Discuss the key influences on employment relations
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Changes in society and legislation can somehow contribute to the influences on employment relations. There are several key influences that create impacts on the employment relations in workplaces nowadays, and they are the social influences, legal influences, economic influences and the new organizational behavioral influences. The existence of social influences involve the increased number of people from a greater range of ethic backgrounds in the workforce, increased number of people juggling families and work, declined union membership and people becoming more focused on issue such as discrimination, unfair work practices.
The legal influences which consists of regulations and legislations, encourage the employers and employees to make direct agreement about the terms and conditions of employment that will apply at the workplace, and in this way, the power of unions are weakened as there are restrictions on union right of entry to workplaces and on the enforcement of union membership. Meanwhile, the economic influences on employment relations include the level of economic activity, which involves several stages. Globalization is also another major economic influence on employment relations. It means that Australian businesses have to produce products and services that can compete worldwide, and it is expected that more and more Australian businesses are likely to be doing business in other countries. And as a result, managing multicultural and diverse workforces provides a challenge for employment relations managers, while efficiencies have also to be matched with competitors all over the globe.
New organizational behavior also has an impact on the employment relations; for instance, in businesses with a traditional pyramid structure, high-level managers are at top and workers are at the bottom with layers of middle managers in between. As a result, there is little or even none if any direct contact between top management and the workers, while the process of decision-making rests with management. However, with the new ideas developed in businesses today, flatter management structures and team structures have been used increasingly. In these kinds of structures, workers may have direct contact with the top management in the business. In flatter structures have fewer middle management levels. Teams of workers may report to the top management and this employment relations function is more likely focus on the development of workers or as a team, use of intrinsic rewards and corporate culture.
The impact of team structure have been evidently shown in the case of Singapore Airlines(SIA), in which the business has made use of the team concept to handle every ground customer services which take place before embarkation. The service teams cover every operation from check-in duties and flight departure, instead of dedicating check-in duties and terminal functions to separate staff groups. The formation of this type of service team has instilled a sense of belonging among team members which works towards higher efficiency and strengthening the staff cooperation and morale. Hence, this ensures the quality of services. In a long term view, the formation of these services may possibly enhance the reputation of the business itself, and higher possible profitability is expected.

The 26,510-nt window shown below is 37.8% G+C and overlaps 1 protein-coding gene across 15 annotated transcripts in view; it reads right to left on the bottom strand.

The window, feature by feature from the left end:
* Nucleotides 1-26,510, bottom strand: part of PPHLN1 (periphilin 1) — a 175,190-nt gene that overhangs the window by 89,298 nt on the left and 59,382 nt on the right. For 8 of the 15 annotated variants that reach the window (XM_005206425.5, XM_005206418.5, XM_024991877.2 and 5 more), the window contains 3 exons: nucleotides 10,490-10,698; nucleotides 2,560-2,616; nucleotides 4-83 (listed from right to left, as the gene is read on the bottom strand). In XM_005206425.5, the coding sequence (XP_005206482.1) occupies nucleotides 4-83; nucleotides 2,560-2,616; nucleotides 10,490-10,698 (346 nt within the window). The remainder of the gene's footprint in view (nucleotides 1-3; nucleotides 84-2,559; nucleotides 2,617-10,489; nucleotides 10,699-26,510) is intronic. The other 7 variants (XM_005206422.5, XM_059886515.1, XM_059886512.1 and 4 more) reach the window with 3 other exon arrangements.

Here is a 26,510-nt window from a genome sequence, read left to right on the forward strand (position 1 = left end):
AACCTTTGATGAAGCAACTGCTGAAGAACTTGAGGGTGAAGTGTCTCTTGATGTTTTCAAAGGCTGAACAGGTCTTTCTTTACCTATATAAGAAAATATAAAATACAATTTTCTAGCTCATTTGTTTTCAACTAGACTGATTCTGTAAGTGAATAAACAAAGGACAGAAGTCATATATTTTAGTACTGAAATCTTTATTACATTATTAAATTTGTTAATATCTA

On the other hand, a business can, indeed, measure the effectiveness of its employment relations program in certain ways. Factors such as levels of staff turnover, absenteeism, disputation, quality and benchmarking, etc, are often indicators of the extent to which employees are satisfied or dissatisfied. These indicators may also provide an insight into the success or failure of the organisation’s employment relations policies.
In the case of staff turnover, separations from a business can be voluntary or involuntary; involuntary separations may be due to dismissal or retrenchment, which voluntary separations may probably be caused by resignation, retirement or death. High levels of turnover caused by voluntary resignations can be an indication that employees are not satisfied with their working conditions or environment and that the employment relations at the business are not effective. It is noted that if the rate of staff turnover is high in a business, productivity and therefore the profitability of the business is expected to be lower. Meanwhile, the level of absenteeism can also be an indicator of the overall morale of employees as well as the level of job satisfaction being experienced by the employees.
Furthermore, disputation taken place in a workplace generally involve the withdrawal from work by a group of employees. Any disputes taken place generally the managers in a business that there is a problem with employment relations. The problem may be about the management policy; physical working conditions; pay issues; hours or work; union rights, etc.
A business can also measure the effectiveness of its employment relations program via quality management and benchmarking. It is noted that progressive management, union support and employee involvement are critical in achieving the continuous improvement, which would be shown evidently in the process of quality management. Hence if the employment relations program is an effective one in a business, it should be reflected in the quality practices of the business. Meanwhile, benchmarking is also a measure of business performance compared with the best achievements of similar organisations globally, and this means that with the employment relations functions can also be benchmarked by industry basis.